Heirloom Bulbs & Garden History  •  So Much More Than New
October 2014
Oct
16
2014

How Do Your Dahlias Grow
in the HOT South and Southwest?

How Do Your Dahlias Grow in the HOT South and Southwest? – www.OldHouseGardens.com
heat-tolerant ‘Thomas Edison’ –which in real life is a deeper, much truer purple!

In the highlands of Mexico where dahlias originated, the nights are always cool, and most varieties today still need those cool night temperatures to grow and bloom well.

Some are more heat-tolerant, though, and we recommend these through zone 8 in the South and Southwest – as noted in our dahlia chart.

To expand our list of heat-tolerant dahlias, we’d like to hear from you if you garden in zone 8 or warmer in the South or Southwest. Which of our dahlias have thrived for you, and which haven’t?

Here’s one recent success story from zone-8b Mobile. Our good customer Glenda Snodgrass emailed us last November to say her mother-in-law, Barbara Adair, bought a ‘Thomas Edison’ dahlia with a gift certificate Glenda had given her. “I told her dahlias couldn’t be grown in Mobile, but she said her mother always had dahlias here, and I’ve had to eat some crow because it bloomed last week and it’s beautiful!”

Barbara grew her dahlia in a large clay pot on her deck. (Pots can be tough for dahlias, but see our Bulbs in Pots page for tips.) “North side, full sun in morning, some shade during the day, until late afternoon full sun,” she explained. By mid-October the plant was six feet tall and the first flower opened. “It’s a darker purple than in your catalog,” Barbara wrote, “a real beauty!”

Read more success stories and tips at our Dahlias for Hot Nights page.

And please help us guide other gardeners by telling us how our dahlias have done for you in the heat of the Deep South and Southwest. Thanks!

Oct
16
2014

Snowdrops at Warp Speed

Snowdrops at Warp Speed – www.OldHouseGardens.com

“Well, here’s a cool thing,” our good customer Nancy McDonald emailed us last March. Nancy gardens in zone-5a Grand Marais, Michigan, a mile from Lake Superior, where the annual snowfall averages over 11 feet (yes, 11 feet!).

“Three days ago my snowdrops were covered with more than a foot of snow. Two days ago the snow melted. Yesterday they had little green and white spears sticking up. Today the stems are long enough that the buds are starting to hang over. If it’s warm enough tomorrow, I bet some of them will open. That’s zero to sixty in only three days. Incredible!”

To speed your spring with snowdrops, order yours now!

Oct
16
2014

To Protect Your Lilies, Plant Alliums

To Protect Your Lilies, Plant Alliums – www.OldHouseGardens.com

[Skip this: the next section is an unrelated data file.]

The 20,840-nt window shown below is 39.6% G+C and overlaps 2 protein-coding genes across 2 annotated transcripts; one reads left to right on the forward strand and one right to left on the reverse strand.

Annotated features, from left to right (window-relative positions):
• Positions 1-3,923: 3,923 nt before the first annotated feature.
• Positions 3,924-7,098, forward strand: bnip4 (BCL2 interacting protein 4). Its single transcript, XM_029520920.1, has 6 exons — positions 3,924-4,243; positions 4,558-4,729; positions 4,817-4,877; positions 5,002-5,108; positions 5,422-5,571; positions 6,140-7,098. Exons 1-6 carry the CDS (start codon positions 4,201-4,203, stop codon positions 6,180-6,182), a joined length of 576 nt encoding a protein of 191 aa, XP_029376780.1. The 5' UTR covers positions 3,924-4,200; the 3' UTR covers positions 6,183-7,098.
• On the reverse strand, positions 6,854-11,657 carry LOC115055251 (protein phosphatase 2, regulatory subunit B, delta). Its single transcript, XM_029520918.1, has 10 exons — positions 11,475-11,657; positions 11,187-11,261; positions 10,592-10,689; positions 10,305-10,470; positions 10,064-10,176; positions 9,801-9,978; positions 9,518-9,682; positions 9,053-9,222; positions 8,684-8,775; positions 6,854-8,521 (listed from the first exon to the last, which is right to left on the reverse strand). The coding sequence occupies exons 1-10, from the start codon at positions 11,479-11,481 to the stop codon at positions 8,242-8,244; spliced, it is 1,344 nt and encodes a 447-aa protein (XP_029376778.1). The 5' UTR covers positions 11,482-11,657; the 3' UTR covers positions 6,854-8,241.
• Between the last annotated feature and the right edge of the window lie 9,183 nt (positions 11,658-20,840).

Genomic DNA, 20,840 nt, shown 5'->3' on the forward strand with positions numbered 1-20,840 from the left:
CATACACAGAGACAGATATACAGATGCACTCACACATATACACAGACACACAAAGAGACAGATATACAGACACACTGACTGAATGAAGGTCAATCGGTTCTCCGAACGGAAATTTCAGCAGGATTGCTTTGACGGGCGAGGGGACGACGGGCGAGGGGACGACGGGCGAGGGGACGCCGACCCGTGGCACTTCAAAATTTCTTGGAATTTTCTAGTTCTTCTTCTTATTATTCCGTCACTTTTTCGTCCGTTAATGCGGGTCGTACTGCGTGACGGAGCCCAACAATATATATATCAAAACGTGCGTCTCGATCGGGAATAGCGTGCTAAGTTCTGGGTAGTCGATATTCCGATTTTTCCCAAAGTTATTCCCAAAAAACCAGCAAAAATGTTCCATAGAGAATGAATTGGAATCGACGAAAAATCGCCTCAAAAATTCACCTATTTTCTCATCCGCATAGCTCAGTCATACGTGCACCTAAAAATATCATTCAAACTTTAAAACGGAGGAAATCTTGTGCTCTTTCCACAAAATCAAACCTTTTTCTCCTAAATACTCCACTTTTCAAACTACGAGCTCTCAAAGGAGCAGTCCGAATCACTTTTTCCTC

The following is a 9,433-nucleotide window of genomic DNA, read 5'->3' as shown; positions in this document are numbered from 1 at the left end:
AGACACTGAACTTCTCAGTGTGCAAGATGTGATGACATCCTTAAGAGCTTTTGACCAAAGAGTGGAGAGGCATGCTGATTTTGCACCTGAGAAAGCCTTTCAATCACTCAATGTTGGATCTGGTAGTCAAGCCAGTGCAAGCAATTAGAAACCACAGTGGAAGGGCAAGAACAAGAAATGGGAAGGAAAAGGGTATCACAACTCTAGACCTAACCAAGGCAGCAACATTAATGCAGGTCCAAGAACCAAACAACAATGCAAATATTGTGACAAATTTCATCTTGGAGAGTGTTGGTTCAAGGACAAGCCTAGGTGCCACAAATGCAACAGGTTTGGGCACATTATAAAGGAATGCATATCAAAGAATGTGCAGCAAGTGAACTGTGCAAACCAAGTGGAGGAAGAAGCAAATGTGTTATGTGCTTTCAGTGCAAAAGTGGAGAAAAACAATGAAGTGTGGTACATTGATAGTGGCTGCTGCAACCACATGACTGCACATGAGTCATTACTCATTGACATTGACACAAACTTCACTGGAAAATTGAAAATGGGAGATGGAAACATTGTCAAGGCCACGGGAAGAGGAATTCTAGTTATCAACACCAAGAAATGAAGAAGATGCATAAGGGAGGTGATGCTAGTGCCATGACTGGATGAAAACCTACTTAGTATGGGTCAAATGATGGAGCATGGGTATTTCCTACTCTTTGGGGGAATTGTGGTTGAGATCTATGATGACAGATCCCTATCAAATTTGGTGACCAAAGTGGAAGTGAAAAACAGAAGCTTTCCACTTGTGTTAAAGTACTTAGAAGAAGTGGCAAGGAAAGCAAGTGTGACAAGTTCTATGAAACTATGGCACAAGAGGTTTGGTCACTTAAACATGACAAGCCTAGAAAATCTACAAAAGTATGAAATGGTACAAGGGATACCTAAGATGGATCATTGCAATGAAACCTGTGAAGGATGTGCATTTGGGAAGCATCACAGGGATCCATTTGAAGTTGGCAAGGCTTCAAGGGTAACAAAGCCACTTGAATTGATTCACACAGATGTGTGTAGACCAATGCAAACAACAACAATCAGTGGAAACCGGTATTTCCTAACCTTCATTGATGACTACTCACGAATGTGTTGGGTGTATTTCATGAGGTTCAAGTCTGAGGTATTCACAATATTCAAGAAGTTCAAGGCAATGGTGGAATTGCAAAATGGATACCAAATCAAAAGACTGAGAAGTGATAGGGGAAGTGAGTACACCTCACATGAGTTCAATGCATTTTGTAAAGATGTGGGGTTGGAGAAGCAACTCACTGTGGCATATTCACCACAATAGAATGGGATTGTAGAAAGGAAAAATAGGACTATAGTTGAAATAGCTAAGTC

Our good customer Amy Reynolds of Saint Louis, Missouri, emailed us this helpful tip:

“Your lily bulbs are fabulous! I popped them in the ground immediately. To protect them from an abundant local rodent population, I’ve planted them (as I always do with lilies) with several allium companions. I’ve found that squirrels and chipmunks won’t excavate past the alliums to get to nearby lily bulbs while they’re dormant, and the rabbits won’t go near allium foliage come spring.”

To try this yourself, why not order a few of our fabulous lilies and alliums right now?

Oct
16
2014

Organic Bulbs: Dutch Farmers Growing Greener

Organic Bulbs: Dutch Farmers Growing Greener

I was surprised to see tulips instead of something edible on the cover of this month’s Organic Gardening. Inside, our friend Marty Ross explores the growing movement to adopt greener practices in the Dutch bulb fields – with several comments from our long-time Dutch friend and supplier Carlos van der Veek.

“Tulips represent 50% of the billions of flower bulbs grown every year in the Netherlands,” Marty writes. “At present, only a small percentage of them are grown organically. . . . But in Holland, attitudes and practices have begun to change.” Wilbrord Braakman, a leader in the movement, “has been growing bulbs organically for about 25 years. In the best years, his harvest exceeds that of conventional growing methods, he says. Braakman also teaches classes for growers who are interested in limiting their use of pesticides and in improving their soil.”

“Conventional growers are following the organic trend with considerable interest,” Marty adds, quoting our friend Carlos van der Veek. “‘I have open eyes to use as few chemicals as possible,’ and most growers feel the same way, Van der Veek says. The growers who follow completely organic practices ‘are true pioneers, and hopefully they will find ways of better growing which can be used by the whole industry.’”

As Braakman says at the end of the article, “We, the farmers, have it in our hands.” Read the whole article here.

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